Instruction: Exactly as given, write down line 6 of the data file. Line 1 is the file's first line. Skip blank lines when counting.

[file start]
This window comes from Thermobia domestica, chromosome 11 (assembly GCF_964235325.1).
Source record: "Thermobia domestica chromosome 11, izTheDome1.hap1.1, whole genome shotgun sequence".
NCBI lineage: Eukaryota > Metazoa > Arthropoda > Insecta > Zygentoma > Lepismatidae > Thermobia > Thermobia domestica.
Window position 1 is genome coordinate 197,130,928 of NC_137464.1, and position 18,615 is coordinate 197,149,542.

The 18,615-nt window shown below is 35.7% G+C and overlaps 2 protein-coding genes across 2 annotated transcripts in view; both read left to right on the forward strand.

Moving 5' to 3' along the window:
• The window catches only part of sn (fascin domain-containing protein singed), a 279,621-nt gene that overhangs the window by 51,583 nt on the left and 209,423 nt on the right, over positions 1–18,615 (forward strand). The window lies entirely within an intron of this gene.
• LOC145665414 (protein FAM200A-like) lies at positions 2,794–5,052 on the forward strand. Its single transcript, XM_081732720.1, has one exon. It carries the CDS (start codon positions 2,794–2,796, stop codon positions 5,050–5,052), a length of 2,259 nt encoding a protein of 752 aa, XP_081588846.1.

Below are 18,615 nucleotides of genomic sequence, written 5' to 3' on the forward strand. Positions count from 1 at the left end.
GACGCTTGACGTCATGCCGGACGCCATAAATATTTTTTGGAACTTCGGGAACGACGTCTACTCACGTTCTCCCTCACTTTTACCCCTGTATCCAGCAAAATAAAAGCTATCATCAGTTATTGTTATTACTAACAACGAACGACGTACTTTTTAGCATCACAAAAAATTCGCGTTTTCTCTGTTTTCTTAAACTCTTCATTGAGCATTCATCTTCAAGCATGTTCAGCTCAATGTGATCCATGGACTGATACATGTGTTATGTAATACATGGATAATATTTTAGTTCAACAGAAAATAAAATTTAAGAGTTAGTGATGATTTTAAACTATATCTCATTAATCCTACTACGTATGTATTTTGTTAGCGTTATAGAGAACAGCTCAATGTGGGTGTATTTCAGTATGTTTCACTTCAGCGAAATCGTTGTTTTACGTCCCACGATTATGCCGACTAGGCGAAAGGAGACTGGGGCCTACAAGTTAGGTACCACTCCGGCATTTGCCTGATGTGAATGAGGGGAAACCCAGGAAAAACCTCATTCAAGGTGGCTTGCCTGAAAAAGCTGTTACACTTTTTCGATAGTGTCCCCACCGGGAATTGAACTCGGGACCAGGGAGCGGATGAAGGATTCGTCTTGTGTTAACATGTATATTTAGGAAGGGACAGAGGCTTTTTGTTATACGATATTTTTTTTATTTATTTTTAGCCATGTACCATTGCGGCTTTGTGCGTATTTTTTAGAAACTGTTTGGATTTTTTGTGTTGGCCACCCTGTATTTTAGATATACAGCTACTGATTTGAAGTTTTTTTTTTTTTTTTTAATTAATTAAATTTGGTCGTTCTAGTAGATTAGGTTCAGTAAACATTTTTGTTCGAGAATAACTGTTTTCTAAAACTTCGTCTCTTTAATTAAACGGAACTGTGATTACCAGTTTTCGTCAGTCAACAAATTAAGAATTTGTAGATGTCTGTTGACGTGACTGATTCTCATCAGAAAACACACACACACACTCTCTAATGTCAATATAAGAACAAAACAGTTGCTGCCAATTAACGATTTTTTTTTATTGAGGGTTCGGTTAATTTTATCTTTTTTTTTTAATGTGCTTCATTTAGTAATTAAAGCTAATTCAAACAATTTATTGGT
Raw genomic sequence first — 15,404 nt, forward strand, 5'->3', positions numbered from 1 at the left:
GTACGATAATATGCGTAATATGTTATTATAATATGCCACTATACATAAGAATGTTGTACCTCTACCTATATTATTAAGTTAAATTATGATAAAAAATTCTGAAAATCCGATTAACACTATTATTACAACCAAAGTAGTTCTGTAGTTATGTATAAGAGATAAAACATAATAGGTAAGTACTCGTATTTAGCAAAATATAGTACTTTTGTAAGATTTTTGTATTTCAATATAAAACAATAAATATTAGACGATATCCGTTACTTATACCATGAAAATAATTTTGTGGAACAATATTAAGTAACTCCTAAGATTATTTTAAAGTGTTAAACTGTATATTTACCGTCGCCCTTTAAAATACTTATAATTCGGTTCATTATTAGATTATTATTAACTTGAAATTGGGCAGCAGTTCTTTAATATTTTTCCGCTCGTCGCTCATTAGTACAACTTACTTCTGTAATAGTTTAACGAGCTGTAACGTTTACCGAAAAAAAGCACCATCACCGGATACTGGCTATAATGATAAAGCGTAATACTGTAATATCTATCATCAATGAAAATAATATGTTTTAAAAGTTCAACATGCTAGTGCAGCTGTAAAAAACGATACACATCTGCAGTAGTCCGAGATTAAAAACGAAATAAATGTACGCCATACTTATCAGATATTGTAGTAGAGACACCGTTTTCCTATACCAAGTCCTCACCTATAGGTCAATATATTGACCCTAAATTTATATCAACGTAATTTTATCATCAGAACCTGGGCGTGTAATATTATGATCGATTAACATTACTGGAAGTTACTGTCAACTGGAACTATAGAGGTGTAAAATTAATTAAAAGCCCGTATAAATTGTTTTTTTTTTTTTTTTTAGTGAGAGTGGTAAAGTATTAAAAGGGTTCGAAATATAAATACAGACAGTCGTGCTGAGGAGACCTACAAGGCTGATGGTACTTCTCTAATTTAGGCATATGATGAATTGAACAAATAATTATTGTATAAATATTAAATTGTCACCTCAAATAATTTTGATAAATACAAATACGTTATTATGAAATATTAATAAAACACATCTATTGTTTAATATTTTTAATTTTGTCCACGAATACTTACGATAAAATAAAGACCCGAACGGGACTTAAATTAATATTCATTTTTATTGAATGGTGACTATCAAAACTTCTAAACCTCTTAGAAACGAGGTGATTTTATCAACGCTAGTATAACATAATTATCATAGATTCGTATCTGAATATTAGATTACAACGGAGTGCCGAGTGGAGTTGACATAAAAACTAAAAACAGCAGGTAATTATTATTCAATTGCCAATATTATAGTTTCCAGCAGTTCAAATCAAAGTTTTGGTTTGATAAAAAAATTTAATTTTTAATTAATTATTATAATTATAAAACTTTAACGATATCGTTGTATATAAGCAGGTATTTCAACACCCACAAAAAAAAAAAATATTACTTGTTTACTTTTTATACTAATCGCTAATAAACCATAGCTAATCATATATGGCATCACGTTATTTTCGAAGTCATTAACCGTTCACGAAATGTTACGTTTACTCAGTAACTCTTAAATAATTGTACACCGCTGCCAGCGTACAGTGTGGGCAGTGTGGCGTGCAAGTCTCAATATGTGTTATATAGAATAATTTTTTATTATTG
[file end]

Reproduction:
Moving 5' to 3' along the window: